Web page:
The electronic switch 75 is a simple decoder responsive to the output from the priority encoder 76 to switch the appropriate input (four bits each in the example) from one of the subtraction circuits 66, 69, 72 to the adder circuit 77 (FIG. 3). The inputs from the subtraction circuits are applied to respective inputs to AND-gates 102, 103, 104 such that, if one of these AND-gates is fully enabled, the OR-gate 105 is enabled to pass the selected address difference to the adder circuit 77 for adding to the current cache miss address to obtain the predictive address. If the input to the electronic switch from the priority encoder is "00", then all the AND-gates 102, 103, 104 are disabled. If the input is "01", only the AND-gate 103 is enabled to send the input from subtraction circuit 66 to the adder circuit 77. If the input is "10", only the AND-gate 102 is enabled to send the input from subtraction circuit 69 to the adder circuit 77; and if the input is "11", only the AND-gate 104 is enabled to send the input from subtraction circuit 72 to the adder circuit 77. This result is achieved by the use of the inverters 100 and 101 logically disposed respectively intermediate the OR-gate 95 and one input to the AND-gate 102 and intermediate the OR-gate 98 and one input to the AND-gate 103.
Those skilled in the art will understand that the logic circuitry of FIGS. 2 and 3 is somewhat simplified since multiple binary digit information is presented as if it were single binary digit information. Similarly, FIG. 4 treats only a four-bit wide address difference. In practice, arrays of electronic switches, gates, etc. will actually be employed to handle the added dimension as may be necessary and entirely conventionally. Further, timing signals and logic for incorporating the cache miss prediction mechanism into a given data processing system environment will be those appropriate for that environment and will be the subject of straightforward logic design.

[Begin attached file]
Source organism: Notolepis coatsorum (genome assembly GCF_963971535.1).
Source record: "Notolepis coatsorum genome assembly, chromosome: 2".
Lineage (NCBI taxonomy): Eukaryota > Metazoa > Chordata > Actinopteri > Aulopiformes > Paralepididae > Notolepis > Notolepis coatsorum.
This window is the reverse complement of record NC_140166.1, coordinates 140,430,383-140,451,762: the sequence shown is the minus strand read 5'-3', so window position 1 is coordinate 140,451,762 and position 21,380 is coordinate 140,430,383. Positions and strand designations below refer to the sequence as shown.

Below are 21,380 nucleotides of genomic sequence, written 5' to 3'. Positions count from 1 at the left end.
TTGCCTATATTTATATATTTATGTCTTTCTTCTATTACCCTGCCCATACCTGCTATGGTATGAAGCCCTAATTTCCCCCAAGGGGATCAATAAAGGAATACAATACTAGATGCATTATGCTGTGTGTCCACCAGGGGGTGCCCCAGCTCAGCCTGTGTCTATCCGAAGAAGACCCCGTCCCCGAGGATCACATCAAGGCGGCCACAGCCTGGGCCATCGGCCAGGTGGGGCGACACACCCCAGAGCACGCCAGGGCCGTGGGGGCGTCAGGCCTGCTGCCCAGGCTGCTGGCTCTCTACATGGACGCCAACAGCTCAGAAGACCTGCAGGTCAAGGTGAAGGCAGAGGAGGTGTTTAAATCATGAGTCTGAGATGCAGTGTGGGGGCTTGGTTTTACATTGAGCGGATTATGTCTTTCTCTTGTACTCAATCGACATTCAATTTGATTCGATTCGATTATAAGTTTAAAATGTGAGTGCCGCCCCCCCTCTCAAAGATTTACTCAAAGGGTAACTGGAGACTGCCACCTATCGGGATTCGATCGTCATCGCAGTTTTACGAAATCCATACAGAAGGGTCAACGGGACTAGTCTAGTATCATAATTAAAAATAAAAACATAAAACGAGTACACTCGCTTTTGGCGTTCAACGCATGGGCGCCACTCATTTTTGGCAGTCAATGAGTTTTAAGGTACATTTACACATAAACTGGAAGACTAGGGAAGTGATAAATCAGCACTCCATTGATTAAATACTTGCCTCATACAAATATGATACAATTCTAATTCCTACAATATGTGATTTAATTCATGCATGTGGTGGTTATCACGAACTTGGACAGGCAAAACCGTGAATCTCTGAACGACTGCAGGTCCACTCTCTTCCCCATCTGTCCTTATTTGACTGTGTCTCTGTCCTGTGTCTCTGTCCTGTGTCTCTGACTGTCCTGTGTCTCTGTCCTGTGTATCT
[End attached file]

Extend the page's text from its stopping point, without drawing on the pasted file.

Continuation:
Thus, while the principles of the invention have now been made clear in an illustrative embodiment, there will be immediately obvious to those skilled in the art many modifications of structure, arrangements, proportions, the elements, materials, and components, used in the practice of the invention which are particularly adapted for specific environments and operating requirements without departing from those principles.
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|U.S. Classification||711/204, 711/E12.057, 711/137|
|Cooperative Classification||G06F2212/6026, G06F12/0862|
|Aug 24, 1993||AS||Assignment|
Owner name: BULL HN INFORMATIONS SYSTEMS INC., MASSACHUSETTS
Free format text: ASSIGNMENT OF ASSIGNORS INTEREST;ASSIGNOR:RYAN, CHARLES P.;REEL/FRAME:006678/0376
Effective date: 19930824
|May 21, 1996||CC||Certificate of correction|
|Dec 18, 1998||FPAY||Fee payment|
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|Nov 29, 2002||FPAY||Fee payment|
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|Dec 5, 2006||FPAY||Fee payment|